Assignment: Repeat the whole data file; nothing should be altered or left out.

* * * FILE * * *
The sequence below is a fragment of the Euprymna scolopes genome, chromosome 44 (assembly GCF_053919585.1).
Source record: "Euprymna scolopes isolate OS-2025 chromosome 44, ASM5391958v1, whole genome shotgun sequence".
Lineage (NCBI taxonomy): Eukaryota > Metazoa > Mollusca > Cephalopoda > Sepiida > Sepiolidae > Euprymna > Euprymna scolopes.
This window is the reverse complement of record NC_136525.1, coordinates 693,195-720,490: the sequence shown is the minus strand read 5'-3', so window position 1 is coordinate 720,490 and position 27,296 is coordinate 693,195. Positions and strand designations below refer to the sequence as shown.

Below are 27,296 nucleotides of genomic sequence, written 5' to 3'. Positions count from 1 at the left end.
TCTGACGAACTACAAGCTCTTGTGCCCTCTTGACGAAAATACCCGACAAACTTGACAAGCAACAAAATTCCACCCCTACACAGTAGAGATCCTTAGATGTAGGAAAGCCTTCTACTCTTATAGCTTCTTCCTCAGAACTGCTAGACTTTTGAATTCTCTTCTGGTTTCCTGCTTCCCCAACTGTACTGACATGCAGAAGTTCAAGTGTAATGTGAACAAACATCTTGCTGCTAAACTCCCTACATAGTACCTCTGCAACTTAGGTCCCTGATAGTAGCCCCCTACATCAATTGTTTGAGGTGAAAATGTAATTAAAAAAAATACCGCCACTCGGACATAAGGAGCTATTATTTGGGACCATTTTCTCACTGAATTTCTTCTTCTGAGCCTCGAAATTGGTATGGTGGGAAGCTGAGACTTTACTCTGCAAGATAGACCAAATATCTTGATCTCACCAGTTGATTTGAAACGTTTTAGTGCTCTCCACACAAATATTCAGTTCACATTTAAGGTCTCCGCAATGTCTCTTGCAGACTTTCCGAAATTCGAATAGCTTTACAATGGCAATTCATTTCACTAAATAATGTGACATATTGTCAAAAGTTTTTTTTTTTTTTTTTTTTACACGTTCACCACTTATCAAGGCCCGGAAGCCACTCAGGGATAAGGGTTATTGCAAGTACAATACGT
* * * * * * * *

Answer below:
The sequence below is a fragment of the Euprymna scolopes genome, chromosome 44 (assembly GCF_053919585.1).
Source record: "Euprymna scolopes isolate OS-2025 chromosome 44, ASM5391958v1, whole genome shotgun sequence".
Lineage (NCBI taxonomy): Eukaryota > Metazoa > Mollusca > Cephalopoda > Sepiida > Sepiolidae > Euprymna > Euprymna scolopes.
This window is the reverse complement of record NC_136525.1, coordinates 693,195-720,490: the sequence shown is the minus strand read 5'-3', so window position 1 is coordinate 720,490 and position 27,296 is coordinate 693,195. Positions and strand designations below refer to the sequence as shown.

Below are 27,296 nucleotides of genomic sequence, written 5' to 3'. Positions count from 1 at the left end.
TCTGACGAACTACAAGCTCTTGTGCCCTCTTGACGAAAATACCCGACAAACTTGACAAGCAACAAAATTCCACCCCTACACAGTAGAGATCCTTAGATGTAGGAAAGCCTTCTACTCTTATAGCTTCTTCCTCAGAACTGCTAGACTTTTGAATTCTCTTCTGGTTTCCTGCTTCCCCAACTGTACTGACATGCAGAAGTTCAAGTGTAATGTGAACAAACATCTTGCTGCTAAACTCCCTACATAGTACCTCTGCAACTTAGGTCCCTGATAGTAGCCCCCTACATCAATTGTTTGAGGTGAAAATGTAATTAAAAAAAATACCGCCACTCGGACATAAGGAGCTATTATTTGGGACCATTTTCTCACTGAATTTCTTCTTCTGAGCCTCGAAATTGGTATGGTGGGAAGCTGAGACTTTACTCTGCAAGATAGACCAAATATCTTGATCTCACCAGTTGATTTGAAACGTTTTAGTGCTCTCCACACAAATATTCAGTTCACATTTAAGGTCTCCGCAATGTCTCTTGCAGACTTTCCGAAATTCGAATAGCTTTACAATGGCAATTCATTTCACTAAATAATGTGACATATTGTCAAAAGTTTTTTTTTTTTTTTTTTTTACACGTTCACCACTTATCAAGGCCCGGAAGCCACTCAGGGATAAGGGTTATTGCAAGTACAATACGT